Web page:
##### Kruskals Algorithm – Minimum Spanning Tree

Before describing what Kruskals Algorithm is, let’s first explain what a spanning tree and minimum spanning tree are, as these are important concepts to understand.

Imagine a graph like the one above, inside this graph, there are many spanning trees. But what exactly is a spanning tree? A spanning tree is a tree that includes all of the vertices/nodes of the tree but only a subset of the edges you see above. All nodes/vertices must still be connected by edges, creating a connected graph. For it to be a tree, it must not have any cycles in it. Below is an example of a spanning tree within this same graph. The spanning tree below connects all vertices and there are no cycles within it. We also have 6 vertices and to be a spanning tree, the number of edges must be at most n-1. Here we have 5 edges that satisfy this requirement.

Next, we need to understand what a minimum spanning tree is. A minimum spanning tree is a spanning tree for an undirected, connected, but weighted graph. As I said before, a graph can have many possible spanning trees within it, but the minimum spanning tree is the one for which the weights are the least when you add all edges of the spanning tree.

## Defining Kruskals Algorithm

Kruskal’s algorithm has the goal of finding the minimum spanning tree for a given weighted, connected, and undirected graph. Below are the steps that Kruskal’s algorithm takes to achieve this.

First, we collect all of the edges in the graph, and sort them by their weights from lowest weight to greatest.

Second, we start with the lowest weight edge. We check that adding this edge to our minimum spanning tree does not create a cycle and if it doesn’t, we add it to our minimum spanning tree. If it creates a cycle, it is thrown out and not included in the MST. The cycle check can be performed using the UNION/FIND method.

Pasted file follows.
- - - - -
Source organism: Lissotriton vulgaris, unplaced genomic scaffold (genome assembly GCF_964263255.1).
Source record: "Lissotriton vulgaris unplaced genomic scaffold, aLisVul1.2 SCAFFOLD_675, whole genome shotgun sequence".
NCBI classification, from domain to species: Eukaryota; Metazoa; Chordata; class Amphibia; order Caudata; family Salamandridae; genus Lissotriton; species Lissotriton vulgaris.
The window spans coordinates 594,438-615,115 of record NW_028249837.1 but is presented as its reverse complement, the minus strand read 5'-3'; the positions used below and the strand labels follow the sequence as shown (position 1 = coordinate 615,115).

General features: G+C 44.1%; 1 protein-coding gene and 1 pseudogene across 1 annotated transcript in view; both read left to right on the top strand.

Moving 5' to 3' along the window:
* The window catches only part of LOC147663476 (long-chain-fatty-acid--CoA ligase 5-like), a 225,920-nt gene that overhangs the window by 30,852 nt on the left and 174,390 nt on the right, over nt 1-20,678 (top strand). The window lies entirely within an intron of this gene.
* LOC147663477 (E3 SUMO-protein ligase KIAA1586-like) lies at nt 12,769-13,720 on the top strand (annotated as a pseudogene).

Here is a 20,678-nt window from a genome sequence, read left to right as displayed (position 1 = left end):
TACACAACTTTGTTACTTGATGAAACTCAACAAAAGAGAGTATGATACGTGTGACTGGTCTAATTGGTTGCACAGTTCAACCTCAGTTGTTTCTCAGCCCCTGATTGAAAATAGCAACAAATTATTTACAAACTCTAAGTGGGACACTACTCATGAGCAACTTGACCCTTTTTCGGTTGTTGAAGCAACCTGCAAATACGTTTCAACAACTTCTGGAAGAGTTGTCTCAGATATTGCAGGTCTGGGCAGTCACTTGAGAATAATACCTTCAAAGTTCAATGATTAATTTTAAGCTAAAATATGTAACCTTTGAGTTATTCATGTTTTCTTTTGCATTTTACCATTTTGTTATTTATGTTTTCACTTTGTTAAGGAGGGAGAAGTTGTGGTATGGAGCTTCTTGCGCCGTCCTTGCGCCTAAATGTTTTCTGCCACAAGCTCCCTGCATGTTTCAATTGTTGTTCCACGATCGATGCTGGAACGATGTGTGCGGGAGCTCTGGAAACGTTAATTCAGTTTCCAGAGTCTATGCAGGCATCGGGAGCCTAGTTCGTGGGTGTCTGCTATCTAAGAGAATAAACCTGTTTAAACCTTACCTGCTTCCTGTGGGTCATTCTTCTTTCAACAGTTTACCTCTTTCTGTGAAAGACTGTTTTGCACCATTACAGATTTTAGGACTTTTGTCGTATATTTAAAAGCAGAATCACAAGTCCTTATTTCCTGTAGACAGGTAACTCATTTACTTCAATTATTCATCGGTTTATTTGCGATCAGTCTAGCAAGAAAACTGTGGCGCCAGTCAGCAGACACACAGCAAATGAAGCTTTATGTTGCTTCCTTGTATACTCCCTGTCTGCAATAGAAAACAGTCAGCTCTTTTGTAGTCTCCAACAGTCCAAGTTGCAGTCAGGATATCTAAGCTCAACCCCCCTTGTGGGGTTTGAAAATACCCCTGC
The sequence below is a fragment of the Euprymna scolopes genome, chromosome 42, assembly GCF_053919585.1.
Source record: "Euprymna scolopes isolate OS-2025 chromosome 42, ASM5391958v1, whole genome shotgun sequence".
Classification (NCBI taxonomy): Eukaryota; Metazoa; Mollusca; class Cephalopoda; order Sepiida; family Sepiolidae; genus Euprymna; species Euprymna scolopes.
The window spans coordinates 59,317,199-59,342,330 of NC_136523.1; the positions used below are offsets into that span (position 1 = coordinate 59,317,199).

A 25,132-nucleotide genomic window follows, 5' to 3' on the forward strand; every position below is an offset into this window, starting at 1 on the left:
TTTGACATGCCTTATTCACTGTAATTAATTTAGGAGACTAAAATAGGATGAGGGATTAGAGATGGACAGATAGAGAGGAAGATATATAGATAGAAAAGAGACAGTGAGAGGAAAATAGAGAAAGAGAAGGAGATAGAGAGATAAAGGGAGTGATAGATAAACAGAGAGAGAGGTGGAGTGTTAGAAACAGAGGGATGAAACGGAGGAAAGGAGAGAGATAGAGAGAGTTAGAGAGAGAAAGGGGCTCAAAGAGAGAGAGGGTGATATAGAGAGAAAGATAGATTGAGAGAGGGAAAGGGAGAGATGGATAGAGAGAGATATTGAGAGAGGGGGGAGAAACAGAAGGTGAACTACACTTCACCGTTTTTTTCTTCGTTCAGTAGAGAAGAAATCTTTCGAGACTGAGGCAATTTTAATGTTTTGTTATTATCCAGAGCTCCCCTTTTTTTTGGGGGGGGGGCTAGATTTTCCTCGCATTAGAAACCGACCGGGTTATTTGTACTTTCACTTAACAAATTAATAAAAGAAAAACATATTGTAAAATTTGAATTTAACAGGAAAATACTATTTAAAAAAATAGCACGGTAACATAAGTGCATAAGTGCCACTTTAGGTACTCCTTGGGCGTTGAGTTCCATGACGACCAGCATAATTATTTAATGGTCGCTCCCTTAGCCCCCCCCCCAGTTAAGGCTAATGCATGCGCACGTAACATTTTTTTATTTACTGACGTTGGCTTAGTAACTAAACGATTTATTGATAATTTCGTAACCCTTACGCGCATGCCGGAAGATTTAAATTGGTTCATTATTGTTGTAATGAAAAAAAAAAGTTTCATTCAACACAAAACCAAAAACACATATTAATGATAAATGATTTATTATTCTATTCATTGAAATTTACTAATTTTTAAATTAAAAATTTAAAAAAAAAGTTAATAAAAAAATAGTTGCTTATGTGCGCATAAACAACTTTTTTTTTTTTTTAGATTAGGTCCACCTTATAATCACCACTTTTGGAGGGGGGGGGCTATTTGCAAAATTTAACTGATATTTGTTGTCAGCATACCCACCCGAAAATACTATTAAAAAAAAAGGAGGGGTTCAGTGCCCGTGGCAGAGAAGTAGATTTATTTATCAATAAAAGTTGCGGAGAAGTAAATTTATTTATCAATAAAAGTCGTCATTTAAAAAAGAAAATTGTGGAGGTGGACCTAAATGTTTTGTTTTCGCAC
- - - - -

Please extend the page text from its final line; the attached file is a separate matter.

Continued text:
We continue going through our sorted list of edges until we reach V-1 vertices in our MST, checking if it will create a cycle and adding it to our MST if it doesn’t.

The resulting MST of this process on the graph I’ve been using as an example would look like the one pictured below.

## Is Kruskals Algorithm Greedy?

We are asked what makes Kruskal’s algorithm greedy. By looking at the decisions that the algorithm makes, we can see the answer. It is because the algorithm makes a decision on each iteration to take the lowest cost edge. This choice doesn’t care about the overall big picture, only the cost and the fact that a cycle isn’t created.

## Kruskals Algorithm Example in Java

```
import java.util.*;
class Node
{
private int u;
private int v;
private int weight;
Node(int _u, int _v, int _w) { u = _u; v = _v; weight = _w; }
Node() {}
int getV() { return v; }
int getU() { return u; }
int getWeight() { return weight; }
}
class SortComparator implements Comparator<Node> {
@Override
public int compare(Node node1, Node node2)
{
if (node1.getWeight() < node2.getWeight())
return -1;
if (node1.getWeight() > node2.getWeight())
return 1;
return 0;
}
}
class Main
{
private int findPar(int u, int parent[]) {
if(u==parent[u]) return u;
return parent[u] = findPar(parent[u], parent);
}
private void union(int u, int v, int parent[], int rank[]) {
u = findPar(u, parent);
v = findPar(v, parent);
if(rank[u] < rank[v]) {
parent[u] = v;
}
else if(rank[v] < rank[u]) {
parent[v] = u;
}
else {
parent[v] = u;
rank[u]++;
}
}
void KruskalAlgo(ArrayList<Node> adj, int N)
{
Collections.sort(adj, new SortComparator());
int parent[] = new int[N];
int rank[] = new int[N];
for(int i = 0;i<N;i++) {
parent[i] = i;
rank[i] = 0;
}
int costMst = 0;
ArrayList<Node> mst = new ArrayList<Node>();
for(Node it: adj) {
if(findPar(it.getU(), parent) != findPar(it.getV(), parent)) {
costMst += it.getWeight();
mst.add(it);
union(it.getU(), it.getV(), parent, rank);
}
}
System.out.println(costMst);
for(Node it: mst) {
System.out.println(it.getU() + " - " +it.getV());
}
}
public static void main(String args[])
{
int n = 5;
ArrayList<Node> adj = new ArrayList<Node>();
adj.add(new Node(0, 1, 2));
adj.add(new Node(0, 3, 6));
adj.add(new Node(1, 3, 8));
adj.add(new Node(1, 2, 3));
adj.add(new Node(1, 4, 5));
adj.add(new Node(2, 4, 7));
Main obj = new Main();
obj.KruskalAlgo(adj, n);
}
}
```

Filed under: Data Structures,Graph Theory - @ October 7, 2022 5:11 pm

Tags: algorithms, data structures, graph theory